When we are called to a fire in a residential structure, we generally will ask first if everyone is out. We may then ask where the fire is if it isn’t obvious. After the resident shares this basic information with us, we then take over and do what we are trained to do to extinguish the fire.
Industrial fires are much different. In some cases, the industry may have individuals trained as a fire brigade that we will assist in the fireground activities. In the cases I have dealt with, there has not been a fire brigade, but we worked hand in hand with the industrial representatives to coordinate the emergency response. Industries may have many more people to account for. They should have an emergency plan that assists them in doing this quickly.
After all employees have been accounted for you may still need some of them to assist in shutting down equipment. They may be vital in providing ventilation. You may need to coordinate with an operator of an automated supervisory control system to move materials, open valves, control fans, control steam, etc. Nobody knows the facility as well as those that work there.
We had a recent call involving a very large feed facility. The fire was apparently contained to large material handling/processing device. The problem was determining if it had extended to other parts of the facility. The priority was to stop the fire and then determine the extension. To stop the fire, we needed to confirm the material (fuel) was no longer being fed to the device. We then need to be certain the burning material (fuel) was not being sent to another location.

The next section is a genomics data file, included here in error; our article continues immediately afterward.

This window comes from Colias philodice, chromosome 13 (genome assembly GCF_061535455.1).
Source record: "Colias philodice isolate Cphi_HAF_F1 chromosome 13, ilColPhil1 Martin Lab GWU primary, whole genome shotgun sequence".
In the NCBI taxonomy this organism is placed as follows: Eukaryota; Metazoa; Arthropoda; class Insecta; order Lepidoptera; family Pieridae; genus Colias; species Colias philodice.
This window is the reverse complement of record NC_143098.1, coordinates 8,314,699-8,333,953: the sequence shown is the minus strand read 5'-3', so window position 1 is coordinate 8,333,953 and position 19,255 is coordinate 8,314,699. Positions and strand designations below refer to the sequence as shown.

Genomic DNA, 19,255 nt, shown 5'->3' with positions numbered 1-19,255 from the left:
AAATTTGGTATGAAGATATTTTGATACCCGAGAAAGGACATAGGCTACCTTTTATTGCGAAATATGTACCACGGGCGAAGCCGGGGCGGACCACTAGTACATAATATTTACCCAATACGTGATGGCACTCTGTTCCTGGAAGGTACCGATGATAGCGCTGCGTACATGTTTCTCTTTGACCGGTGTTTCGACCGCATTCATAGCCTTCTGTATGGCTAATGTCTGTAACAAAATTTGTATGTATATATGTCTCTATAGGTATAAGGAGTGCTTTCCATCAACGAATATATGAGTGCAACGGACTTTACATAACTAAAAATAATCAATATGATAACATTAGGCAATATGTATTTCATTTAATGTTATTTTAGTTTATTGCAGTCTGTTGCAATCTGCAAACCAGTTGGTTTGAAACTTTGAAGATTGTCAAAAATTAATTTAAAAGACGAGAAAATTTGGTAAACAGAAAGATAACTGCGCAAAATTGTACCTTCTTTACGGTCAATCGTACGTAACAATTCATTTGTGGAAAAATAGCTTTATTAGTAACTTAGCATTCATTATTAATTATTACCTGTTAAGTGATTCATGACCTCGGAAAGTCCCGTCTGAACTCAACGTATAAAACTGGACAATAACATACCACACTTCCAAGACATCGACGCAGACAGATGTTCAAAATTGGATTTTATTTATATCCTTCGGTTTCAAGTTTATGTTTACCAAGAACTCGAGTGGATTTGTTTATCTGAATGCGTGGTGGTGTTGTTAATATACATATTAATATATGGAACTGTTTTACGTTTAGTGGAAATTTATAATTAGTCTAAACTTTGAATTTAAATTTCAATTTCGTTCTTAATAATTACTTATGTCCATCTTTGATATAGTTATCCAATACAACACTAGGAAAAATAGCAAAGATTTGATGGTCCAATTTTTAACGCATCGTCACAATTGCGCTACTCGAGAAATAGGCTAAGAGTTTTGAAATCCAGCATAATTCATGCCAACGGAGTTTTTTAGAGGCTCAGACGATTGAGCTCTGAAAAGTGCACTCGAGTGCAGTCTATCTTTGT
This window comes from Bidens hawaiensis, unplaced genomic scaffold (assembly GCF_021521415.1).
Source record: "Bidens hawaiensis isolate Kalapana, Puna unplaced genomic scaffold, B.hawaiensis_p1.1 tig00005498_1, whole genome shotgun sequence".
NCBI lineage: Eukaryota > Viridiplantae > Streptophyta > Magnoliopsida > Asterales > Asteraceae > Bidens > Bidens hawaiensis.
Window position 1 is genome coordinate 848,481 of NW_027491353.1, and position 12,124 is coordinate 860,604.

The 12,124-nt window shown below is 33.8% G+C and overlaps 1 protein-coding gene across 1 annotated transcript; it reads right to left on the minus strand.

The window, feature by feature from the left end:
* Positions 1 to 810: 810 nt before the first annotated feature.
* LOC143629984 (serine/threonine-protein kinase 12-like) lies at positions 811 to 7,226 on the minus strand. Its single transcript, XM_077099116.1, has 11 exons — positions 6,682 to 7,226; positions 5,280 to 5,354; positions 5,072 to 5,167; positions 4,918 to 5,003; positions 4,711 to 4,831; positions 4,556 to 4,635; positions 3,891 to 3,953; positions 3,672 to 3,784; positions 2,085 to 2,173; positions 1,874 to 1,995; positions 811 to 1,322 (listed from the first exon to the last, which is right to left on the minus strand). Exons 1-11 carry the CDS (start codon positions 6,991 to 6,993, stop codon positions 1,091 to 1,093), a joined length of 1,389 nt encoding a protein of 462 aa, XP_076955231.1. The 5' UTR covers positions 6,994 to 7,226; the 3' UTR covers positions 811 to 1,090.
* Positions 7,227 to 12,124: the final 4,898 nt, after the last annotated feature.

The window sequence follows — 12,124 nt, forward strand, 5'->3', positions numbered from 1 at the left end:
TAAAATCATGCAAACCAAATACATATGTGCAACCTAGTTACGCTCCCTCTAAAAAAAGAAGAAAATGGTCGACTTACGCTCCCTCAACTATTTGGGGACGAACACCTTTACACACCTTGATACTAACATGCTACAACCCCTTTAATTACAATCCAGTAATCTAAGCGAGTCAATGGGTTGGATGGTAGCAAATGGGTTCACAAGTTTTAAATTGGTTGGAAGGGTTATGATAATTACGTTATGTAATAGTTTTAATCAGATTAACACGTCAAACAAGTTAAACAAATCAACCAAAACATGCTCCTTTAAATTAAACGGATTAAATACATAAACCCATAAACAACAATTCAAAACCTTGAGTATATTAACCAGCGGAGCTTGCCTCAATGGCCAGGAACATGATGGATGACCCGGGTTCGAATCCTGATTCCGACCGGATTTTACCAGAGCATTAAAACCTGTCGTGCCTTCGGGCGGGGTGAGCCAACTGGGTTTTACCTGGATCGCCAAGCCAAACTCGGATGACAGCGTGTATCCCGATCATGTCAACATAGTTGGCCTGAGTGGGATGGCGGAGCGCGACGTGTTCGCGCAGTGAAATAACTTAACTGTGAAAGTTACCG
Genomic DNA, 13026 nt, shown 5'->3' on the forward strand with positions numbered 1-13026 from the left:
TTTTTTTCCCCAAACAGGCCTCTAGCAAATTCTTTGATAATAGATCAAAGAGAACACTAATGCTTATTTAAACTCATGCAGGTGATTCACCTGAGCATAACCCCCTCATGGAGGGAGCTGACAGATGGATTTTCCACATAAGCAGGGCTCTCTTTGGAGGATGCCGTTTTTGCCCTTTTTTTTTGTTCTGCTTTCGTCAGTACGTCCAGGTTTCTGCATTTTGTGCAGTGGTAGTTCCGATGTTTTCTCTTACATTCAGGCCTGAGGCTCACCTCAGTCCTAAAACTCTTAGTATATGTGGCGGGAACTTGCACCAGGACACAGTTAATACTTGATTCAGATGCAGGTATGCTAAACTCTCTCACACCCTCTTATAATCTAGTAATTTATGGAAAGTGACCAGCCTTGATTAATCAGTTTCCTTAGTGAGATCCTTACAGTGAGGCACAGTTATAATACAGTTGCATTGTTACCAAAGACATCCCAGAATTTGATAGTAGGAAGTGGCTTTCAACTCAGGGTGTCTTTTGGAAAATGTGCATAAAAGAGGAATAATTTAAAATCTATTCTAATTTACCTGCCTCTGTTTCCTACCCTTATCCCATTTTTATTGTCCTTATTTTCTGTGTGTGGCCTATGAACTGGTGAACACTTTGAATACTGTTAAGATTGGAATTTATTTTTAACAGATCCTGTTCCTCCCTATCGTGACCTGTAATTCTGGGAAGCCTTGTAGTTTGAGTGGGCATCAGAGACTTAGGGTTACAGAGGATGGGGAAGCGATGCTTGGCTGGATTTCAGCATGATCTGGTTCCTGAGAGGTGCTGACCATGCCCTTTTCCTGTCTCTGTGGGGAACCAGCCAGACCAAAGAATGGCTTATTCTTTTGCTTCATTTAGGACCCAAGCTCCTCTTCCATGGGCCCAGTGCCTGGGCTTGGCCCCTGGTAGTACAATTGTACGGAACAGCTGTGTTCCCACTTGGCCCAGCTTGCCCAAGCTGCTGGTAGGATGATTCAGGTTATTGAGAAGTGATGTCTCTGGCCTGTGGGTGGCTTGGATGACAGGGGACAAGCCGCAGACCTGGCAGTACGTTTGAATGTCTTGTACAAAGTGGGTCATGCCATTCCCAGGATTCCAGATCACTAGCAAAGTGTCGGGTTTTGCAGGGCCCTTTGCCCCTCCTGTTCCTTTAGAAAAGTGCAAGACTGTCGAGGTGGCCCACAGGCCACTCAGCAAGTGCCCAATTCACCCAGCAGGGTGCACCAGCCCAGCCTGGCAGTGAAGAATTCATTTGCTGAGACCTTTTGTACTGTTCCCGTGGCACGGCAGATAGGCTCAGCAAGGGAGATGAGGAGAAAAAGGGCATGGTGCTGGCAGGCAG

On top of this, we needed to stop the fans that were blowing into the device. We could have shut the power off but was this the best option? Utilizing the employees led to a much safer plan that resulted in less damage to the facility and a safer atmosphere for our firefighters.
Coordinating with the employees works best if you can do this on a day that there is no fire. I encourage you to work with your local industry to develop this relationship. You may consider doing a drill with them.
Upon completion, the department should be able to…
• Identify high risk facilities in your territory.
• Designate a fire department member to contact the facility to develop a working relationship.
• Schedule a tour for your department.
• Schedule a drill for your department jointly with the facility.
Scott Meinecke is a member of the Sheldon Volunteer Fire Department, Director of Safety for the Iowa Association of Electric Cooperatives, and field staff for the Fire Service Training Bureau. He can be contacted by email at firstname.lastname@example.org